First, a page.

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Trinity Presbytery

Communication from the Rev. Harold Bone


The following letter was sent as an opinion. I do not possess the authority of a committee chair in this area (probationers)- nor do I pretend to have such position. Nevertheless, I do wish to communicate my opinion as one single member of Trinity Presbytery. I, respectfully, request that this letter to be recorded by the Stated Clerk of Trinity Presbytery as a matter of business. It should stand that we as ministry professionals should eschew, all duel relationships, when and wherever possible. The following is my professional opinion. I am suggesting that Dr. Bob Weston, If he is agreeable, to mentor Ron Palmer. I am aware and respect that the authority to make this decision is with the committee on probationers. I wish to make my opinion known. I am fully aware that this issue is contingent on Mr. Palmer's acceptance by the committee on probationers. (Please see below).

Dear Dr. Weston and Rev Kessie,

Per Mr. Palmer's acceptance as a candidate for the ministry: Ronald Charles Palmer (one of my employees) will be requesting to enter care, as a candidate for the ministry, of Trinity Presbytery. "Ron" is a Pastoral Counselor in training with Ru'ah Pastoral Counseling and a doctoral student in counseling at St Mary's University.

 I cannot be his mentor; nor should Kevin Colvard be his mentor because this would constitute a duel relationship. Kevin is the pastor of our client church and I am Mr. Palmer's employer. Per Mr. Palmer's acceptance as a candidate for the ministry: A duel relationship exists:

... whenever a therapist (or other professional) interacts with a client in any capacity beyond the one role as therapist, for example, also being their client’s teacher, consultant, business partner, or sexual partner. If you perform a role other than therapist for your client, it may introduce desires and goals that are yours rather than the client’s and can risk the possibility that you will place your needs above theirs. Maintaining unselfish judgment is critical to your role as an effective, professional therapist.

Why Should You Avoid Duel Relationships?

Duel relationships seriously risk distorting and/or eroding the therapeutic relationship. While they nearly always prove damaging to both the therapist and the client, Duel relationships tend to be much more detrimental to the client, provoking such negative effects as:

· Interfering with or critically limiting the effective handling of such significant therapy relationship variables as transference.

· Exploiting the power differential inherent in the relationship between the therapist and their client to seduce or intimidate the client into a Duel relationship. Addressing such exploitations can be much more problematic for the client than confronting problems with other issues, such as fees, since they must overcome both the power differential and transference to express and assert their own needs.

· Closing the door to the client pursuing needed therapy in the future.

Duel relationships usually have subtle and innocuous beginnings and can be the consequence of the therapist’s inattention to the dynamics of the therapeutic relationship, or it could even stem from a genuine desire to provide additional help to the client. Duel relationships can also arise from a client’s own manipulation prompted by transference, pathology, or other issues.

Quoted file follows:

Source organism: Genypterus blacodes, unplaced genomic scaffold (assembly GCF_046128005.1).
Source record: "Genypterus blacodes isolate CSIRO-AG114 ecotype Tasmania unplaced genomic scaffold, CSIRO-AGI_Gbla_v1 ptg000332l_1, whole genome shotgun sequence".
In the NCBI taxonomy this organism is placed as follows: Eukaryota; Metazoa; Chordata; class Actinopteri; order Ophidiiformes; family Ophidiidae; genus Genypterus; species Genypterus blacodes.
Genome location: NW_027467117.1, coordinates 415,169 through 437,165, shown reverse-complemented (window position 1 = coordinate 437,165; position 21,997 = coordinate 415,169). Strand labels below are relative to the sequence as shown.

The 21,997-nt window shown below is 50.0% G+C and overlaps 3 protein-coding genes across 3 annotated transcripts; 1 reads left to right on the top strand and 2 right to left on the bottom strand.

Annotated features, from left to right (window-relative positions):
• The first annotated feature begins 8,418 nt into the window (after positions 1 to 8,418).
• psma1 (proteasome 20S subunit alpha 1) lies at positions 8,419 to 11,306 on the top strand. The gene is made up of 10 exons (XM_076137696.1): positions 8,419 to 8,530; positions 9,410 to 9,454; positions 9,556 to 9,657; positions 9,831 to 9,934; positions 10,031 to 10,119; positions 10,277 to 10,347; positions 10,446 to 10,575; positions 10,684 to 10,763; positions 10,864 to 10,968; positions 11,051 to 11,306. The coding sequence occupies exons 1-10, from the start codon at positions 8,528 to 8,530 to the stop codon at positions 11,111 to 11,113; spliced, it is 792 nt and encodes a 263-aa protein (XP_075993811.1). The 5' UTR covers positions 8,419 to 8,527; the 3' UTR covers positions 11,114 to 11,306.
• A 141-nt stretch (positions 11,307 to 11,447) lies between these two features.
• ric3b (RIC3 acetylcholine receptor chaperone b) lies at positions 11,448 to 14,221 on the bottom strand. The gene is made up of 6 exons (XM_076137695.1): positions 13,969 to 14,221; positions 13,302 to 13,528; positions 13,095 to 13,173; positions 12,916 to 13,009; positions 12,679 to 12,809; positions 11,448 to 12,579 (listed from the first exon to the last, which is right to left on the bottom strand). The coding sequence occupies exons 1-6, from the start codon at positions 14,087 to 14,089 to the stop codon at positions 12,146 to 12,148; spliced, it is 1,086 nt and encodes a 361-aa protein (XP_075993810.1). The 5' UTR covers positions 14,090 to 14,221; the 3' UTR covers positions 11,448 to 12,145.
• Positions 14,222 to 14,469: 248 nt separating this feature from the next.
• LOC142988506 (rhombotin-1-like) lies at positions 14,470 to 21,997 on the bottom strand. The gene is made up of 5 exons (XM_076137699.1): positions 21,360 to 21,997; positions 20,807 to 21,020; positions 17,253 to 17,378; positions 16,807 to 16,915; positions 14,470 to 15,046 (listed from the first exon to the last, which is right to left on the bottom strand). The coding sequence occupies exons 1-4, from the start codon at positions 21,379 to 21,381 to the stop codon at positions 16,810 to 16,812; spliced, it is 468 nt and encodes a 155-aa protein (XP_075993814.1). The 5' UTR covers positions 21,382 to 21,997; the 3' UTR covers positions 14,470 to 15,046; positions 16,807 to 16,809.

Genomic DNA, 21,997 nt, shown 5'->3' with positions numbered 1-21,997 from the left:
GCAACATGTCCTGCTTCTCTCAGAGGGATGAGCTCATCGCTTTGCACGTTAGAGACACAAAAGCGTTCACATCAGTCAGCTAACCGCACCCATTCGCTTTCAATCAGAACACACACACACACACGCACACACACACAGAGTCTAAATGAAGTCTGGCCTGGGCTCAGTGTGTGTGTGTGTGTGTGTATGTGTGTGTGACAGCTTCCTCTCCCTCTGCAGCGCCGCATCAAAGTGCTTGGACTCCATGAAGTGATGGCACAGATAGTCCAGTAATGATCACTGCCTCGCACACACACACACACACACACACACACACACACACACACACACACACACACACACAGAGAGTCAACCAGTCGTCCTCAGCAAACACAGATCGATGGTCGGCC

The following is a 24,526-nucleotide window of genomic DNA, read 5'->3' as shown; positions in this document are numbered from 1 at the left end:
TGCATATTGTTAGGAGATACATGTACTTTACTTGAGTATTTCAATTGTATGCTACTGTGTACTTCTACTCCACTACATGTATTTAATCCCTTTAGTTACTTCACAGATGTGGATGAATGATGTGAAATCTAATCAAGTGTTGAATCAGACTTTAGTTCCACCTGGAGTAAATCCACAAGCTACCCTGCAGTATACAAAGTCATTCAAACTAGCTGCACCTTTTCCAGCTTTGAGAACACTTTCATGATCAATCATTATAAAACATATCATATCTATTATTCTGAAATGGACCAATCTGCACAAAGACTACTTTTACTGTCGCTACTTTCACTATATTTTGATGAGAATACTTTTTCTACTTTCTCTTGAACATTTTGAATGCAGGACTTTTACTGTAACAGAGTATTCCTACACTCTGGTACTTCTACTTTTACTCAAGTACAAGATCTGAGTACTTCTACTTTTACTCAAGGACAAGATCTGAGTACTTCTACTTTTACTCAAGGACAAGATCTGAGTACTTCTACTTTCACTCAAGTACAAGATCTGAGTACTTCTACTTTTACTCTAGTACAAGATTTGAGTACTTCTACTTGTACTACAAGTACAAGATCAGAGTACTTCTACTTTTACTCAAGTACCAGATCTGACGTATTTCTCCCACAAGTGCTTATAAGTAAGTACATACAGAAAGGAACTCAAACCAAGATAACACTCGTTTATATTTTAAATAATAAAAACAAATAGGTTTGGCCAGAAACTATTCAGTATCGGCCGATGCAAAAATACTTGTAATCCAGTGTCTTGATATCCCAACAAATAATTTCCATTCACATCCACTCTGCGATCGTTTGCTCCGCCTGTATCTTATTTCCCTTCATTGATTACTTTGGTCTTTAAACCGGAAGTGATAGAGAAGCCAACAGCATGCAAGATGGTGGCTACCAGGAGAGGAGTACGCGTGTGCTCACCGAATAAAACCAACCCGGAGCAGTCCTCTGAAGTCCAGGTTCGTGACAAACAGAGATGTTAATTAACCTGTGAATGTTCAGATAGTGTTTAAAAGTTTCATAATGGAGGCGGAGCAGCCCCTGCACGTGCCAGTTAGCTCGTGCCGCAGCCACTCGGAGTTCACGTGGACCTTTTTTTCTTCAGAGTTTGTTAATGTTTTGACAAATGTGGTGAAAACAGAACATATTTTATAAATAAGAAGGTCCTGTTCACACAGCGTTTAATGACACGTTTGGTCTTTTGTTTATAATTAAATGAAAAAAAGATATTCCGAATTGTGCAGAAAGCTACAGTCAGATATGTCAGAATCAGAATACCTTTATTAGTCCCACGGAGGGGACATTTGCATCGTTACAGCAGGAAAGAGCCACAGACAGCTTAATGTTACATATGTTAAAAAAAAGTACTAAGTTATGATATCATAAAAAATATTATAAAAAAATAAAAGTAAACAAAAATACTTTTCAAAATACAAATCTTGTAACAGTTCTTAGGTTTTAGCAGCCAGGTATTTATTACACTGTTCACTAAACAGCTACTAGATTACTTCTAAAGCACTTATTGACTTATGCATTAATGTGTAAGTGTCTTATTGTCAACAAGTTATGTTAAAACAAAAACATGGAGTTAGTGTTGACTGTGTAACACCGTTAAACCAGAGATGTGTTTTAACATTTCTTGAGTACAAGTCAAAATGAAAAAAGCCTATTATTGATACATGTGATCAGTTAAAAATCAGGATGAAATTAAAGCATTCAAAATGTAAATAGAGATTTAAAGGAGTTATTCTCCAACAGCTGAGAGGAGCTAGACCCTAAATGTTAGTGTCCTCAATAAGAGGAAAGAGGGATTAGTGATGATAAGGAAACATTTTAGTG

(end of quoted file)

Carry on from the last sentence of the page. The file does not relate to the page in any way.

Types of Duel Relationships

The many possible types of Duel relationships can be simplified into the following three categories:

Double Roles

Examples of double roles include providing therapy for friends, social acquaintances, or business contacts; being a client’s therapist and their teacher, dissertation advisor, or research supervisor; having a sexual relationship with a current or former client; conducting any kind of business relationship with a current or former client (e.g. mentor, partner, co-author, consultant, lender, debtor, etc.); providing psychological services to children of friends, colleagues, employees, or frequent social contacts.

Double Professions

The term double professions applies to situations in which a therapist serves in a second professional capacity for their client, for example, practicing law, medicine, or financial advising without a license.

Double Financial Relationships

This type of Duel relationship is defined by trading or bartering therapy for legal or professional services, goods, or discounts whether it’s determined by a dollar-for-dollar value or task-by-task basis.

Unavoidable Duel Relationships

Duel relationships are unavoidable in small communities, rural areas, or in the military. The APA ethics code addresses the issue of conflicting roles and recognizes that “in many communities and situations it may not be feasible or reasonable” (APA, 1992a, Section 1.17A) for a therapist to avoid nonprofessional or conflicting encounters with clients. While the code does not forbid Duel relationships, it does hold the therapist responsible for carefully and diligently keeping such multiple relationships (2011)

Dr. Weston, would you consider entering into a mentorship relationship with Ron Palmer? It is my professional opinion that assigning either myself or Kevin Colvard as mentor to Ron Palmer would create a dysfunctional duel relationship and would be a disservice to Mr. Palmer. Your help is greatly appreciated.

Grace and Peace

Rev. Harold Bone PhD

Reference (2011) "Duel Relationships," retrieved on July 28th 2013 from:

P.S. I have recused myself due to a conflict in interest. I have resigned from the committee on probationers.